On a girls’ night out, we went to this local bar and got wasted.
I’d been in a casual relationship for two months, like we have intercourse, then cuddle and watch TV.
We don't know much about each other.
Before I went out that night, I saw my guy and tried to have a conversation but all he wanted was sex.
I said I wasn't in the mood.
Anyway, I'm more of a one-night-stand person until I feel otherwise.
My sole purpose that night was to hook up with a hot random and bring back the old me who’d have a new guy every other weekend, not caring about dating seriously until after college.
The bar owner introduced me to a new guy.
He’s attractive, and I knew that I wanted him. I put on a show for him and danced with my friends.
He was watching every second. He’s from out of town but graduated from my school and was visiting.
We went to his hotel and had sex. The next morning I felt sick so didn’t leave right away.
I ended up talking and cuddling with him for three hours before I had to leave.
He took my number. I've caught feelings for him.
But he's five years older than me, lives across the country, and plays pro football.
I can't stop thinking about him and we've texted a bit. But I need to be the girl that he wants. I've never liked someone so much.
You’re the Good-Time-Girl smitten by the guy who can have anyone. It’s a classic story and usually another woman eventually gets him.
Consider it a wake-up call. “Hot randoms” and casual sex partners you can’t talk to, don’t make you feel as good about yourself as a guy with whom you can talk, laugh, and hang out for hours.
If this football player keeps in touch, practice building real interest in each other by asking him more about himself, and telling him more about your plans and dreams.
Even if the contact fades, you’ve learned something important from him: You are more than an easy one-night-stand. And you want more for yourself now.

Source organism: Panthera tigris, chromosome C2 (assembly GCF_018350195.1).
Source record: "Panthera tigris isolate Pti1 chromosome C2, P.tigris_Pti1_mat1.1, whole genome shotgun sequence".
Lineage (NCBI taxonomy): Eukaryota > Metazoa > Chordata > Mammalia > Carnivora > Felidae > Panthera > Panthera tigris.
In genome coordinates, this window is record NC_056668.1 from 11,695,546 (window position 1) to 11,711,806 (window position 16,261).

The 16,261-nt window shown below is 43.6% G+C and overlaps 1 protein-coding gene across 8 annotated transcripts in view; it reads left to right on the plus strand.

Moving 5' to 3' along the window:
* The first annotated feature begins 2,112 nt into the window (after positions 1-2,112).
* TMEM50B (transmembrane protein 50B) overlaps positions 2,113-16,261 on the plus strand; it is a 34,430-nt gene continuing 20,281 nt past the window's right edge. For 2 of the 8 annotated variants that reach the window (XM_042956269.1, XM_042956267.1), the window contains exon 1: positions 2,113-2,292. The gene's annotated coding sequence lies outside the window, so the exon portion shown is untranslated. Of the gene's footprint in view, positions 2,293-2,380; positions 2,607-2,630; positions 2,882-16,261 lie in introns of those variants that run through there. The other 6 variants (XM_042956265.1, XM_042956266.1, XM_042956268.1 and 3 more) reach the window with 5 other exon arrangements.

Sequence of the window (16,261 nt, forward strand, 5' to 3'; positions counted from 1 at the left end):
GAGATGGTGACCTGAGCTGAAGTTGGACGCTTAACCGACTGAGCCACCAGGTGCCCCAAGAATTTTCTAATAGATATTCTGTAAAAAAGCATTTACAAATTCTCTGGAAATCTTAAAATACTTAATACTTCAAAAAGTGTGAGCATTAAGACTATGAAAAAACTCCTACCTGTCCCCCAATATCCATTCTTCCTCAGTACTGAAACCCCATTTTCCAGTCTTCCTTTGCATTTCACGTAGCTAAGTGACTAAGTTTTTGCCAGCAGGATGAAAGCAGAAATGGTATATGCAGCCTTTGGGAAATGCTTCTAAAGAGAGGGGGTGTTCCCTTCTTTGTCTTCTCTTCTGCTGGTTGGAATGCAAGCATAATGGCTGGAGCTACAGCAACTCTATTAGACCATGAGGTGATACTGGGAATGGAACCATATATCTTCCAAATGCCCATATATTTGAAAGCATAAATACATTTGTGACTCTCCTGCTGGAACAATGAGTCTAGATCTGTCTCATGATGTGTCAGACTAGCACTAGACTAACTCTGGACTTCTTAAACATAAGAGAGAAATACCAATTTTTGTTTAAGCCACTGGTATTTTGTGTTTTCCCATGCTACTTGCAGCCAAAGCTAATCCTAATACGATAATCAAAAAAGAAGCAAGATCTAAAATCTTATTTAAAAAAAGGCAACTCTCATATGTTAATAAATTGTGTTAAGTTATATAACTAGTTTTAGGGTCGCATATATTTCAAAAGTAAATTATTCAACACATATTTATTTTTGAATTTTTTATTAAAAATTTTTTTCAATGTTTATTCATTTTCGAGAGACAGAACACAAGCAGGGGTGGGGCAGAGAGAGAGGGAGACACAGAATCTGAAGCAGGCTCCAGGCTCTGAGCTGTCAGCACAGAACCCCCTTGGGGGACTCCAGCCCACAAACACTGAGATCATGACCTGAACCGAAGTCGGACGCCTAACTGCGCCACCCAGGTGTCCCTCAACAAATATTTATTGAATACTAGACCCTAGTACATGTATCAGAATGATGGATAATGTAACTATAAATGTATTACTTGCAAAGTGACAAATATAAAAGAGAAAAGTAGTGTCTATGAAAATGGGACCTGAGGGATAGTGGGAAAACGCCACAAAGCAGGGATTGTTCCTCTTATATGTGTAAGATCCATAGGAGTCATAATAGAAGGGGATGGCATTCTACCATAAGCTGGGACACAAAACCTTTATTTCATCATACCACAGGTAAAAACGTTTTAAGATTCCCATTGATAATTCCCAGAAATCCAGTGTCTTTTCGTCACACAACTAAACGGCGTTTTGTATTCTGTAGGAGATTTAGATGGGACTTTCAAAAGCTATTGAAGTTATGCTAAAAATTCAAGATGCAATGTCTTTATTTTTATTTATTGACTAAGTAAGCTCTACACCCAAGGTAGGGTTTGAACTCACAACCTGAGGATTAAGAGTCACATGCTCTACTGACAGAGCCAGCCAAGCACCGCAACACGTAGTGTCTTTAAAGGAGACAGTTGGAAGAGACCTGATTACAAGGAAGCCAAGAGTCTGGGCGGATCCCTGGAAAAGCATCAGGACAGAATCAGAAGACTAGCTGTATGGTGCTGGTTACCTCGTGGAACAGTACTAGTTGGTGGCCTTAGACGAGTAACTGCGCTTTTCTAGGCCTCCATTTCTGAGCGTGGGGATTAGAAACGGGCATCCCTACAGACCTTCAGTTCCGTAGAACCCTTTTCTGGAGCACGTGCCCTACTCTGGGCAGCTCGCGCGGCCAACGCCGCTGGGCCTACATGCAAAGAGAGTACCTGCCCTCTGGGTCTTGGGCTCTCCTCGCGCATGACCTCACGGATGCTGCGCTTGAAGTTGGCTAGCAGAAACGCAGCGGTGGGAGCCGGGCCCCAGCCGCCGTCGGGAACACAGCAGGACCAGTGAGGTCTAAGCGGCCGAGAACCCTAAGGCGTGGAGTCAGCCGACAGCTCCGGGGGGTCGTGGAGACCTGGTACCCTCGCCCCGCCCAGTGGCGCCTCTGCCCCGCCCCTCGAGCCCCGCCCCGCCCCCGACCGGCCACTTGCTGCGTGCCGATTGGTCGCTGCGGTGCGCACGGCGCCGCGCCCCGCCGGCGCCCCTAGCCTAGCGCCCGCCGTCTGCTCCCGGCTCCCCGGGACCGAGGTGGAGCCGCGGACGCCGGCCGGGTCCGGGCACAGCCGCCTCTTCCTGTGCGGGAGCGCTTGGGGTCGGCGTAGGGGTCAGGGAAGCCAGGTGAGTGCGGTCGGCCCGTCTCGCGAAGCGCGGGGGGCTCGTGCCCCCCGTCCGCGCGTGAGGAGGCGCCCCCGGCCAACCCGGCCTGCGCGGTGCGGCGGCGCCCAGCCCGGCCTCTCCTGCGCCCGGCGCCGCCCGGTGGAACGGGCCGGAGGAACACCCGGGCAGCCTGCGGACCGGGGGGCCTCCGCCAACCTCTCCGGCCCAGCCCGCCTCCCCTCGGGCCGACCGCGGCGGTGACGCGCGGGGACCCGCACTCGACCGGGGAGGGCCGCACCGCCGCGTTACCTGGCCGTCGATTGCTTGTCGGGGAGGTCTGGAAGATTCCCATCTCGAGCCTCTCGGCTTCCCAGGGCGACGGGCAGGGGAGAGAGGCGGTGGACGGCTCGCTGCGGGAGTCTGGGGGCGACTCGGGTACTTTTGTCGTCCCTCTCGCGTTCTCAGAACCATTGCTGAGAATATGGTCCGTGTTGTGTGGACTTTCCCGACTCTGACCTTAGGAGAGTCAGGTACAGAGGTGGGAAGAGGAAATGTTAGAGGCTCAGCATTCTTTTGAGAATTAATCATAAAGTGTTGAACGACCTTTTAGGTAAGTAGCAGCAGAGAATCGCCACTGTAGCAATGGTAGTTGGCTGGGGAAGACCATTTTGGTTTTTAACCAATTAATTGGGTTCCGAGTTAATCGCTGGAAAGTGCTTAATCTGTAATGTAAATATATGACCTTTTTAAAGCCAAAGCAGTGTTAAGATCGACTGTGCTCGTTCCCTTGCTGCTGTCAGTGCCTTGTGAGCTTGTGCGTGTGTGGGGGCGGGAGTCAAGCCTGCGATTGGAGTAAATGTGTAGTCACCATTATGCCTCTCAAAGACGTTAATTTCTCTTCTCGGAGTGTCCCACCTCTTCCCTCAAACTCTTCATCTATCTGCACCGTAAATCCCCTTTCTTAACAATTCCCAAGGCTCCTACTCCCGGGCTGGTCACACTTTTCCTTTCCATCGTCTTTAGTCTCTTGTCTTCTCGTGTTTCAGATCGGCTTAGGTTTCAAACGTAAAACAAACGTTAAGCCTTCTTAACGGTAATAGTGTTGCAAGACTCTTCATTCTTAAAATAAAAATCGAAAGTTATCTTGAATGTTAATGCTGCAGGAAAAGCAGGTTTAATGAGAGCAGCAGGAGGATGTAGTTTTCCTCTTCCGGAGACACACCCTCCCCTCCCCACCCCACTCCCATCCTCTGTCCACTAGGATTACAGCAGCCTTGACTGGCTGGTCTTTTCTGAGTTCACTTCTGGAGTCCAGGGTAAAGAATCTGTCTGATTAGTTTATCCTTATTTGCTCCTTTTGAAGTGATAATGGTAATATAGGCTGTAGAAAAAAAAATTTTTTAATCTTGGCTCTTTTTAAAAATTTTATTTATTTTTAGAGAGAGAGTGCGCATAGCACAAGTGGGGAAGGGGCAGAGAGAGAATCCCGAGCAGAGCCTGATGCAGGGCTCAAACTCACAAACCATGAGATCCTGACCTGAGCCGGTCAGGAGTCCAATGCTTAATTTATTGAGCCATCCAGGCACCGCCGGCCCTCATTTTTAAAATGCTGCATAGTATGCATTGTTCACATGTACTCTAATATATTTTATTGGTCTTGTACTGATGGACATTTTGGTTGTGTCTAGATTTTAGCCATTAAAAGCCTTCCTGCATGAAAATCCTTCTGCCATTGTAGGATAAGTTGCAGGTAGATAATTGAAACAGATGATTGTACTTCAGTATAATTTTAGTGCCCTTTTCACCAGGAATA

My adult daughter hasn’t attended family functions for 10 years. Five years ago she asked to meet me.
When asked what her difficulties were, she cited a big problem with her siblings. She and I have never been close.
I divorced her mother 30 years ago but my daughter refused my subpoena to come to court. She’s been distant since. I’d not kept contact either.
Since we last met, I only contacted her to wish her children happy birthday. She didn’t attend my 80th birthday because she wasn’t invited by her siblings.
My wife and I just moved into a seniors’ building. My daughter emailed, asking if she could visit. I said no.
We’d have to clear up the past, but I don't have the strength for that at 83. She’s a disappointment. What could I say to her anyway?
You don’t even believe your own case, or you wouldn’t have contacted me.
You were the adult who divorced; she was the hurt child with no say in it.
Email her back. Say that you regret the long estrangement. Do it, because you’ve been as much of a disappointment to her.
Let her visit. Ask about her children. Drop the past. Tell her she’s done well.
The sibling issue is hers to handle. But you’re still her father.
FEEDBACK Regarding the gay man considering marrying his fiancée and living a secret double life (November 6):
Reader – “I came out as gay last year at 53, to my wife of 28 years, and my two teenage daughters.
“I’d struggled with sexual identity since high school but growing up in the 60's and 70's in rural Ontario in a conservative religious community precluded me from living as I should have.
“My marriage was suffering due to intimacy issues. Eventually, my mental and emotional health began suffering, and I made the decision to come out.
“My ex wife, my teenage daughters, and my new partner all get along well and the transition has been much less painful than it could’ve been.
“That's not to minimize the grieving that was, and is still going on.
“Thank you for such a positive response. I couldn't have said it better.”
Ellie – You just did, from your personal experience. Thanks.
Tip of the day:
Casual sex lacks the emotional connection that a real relationship provides.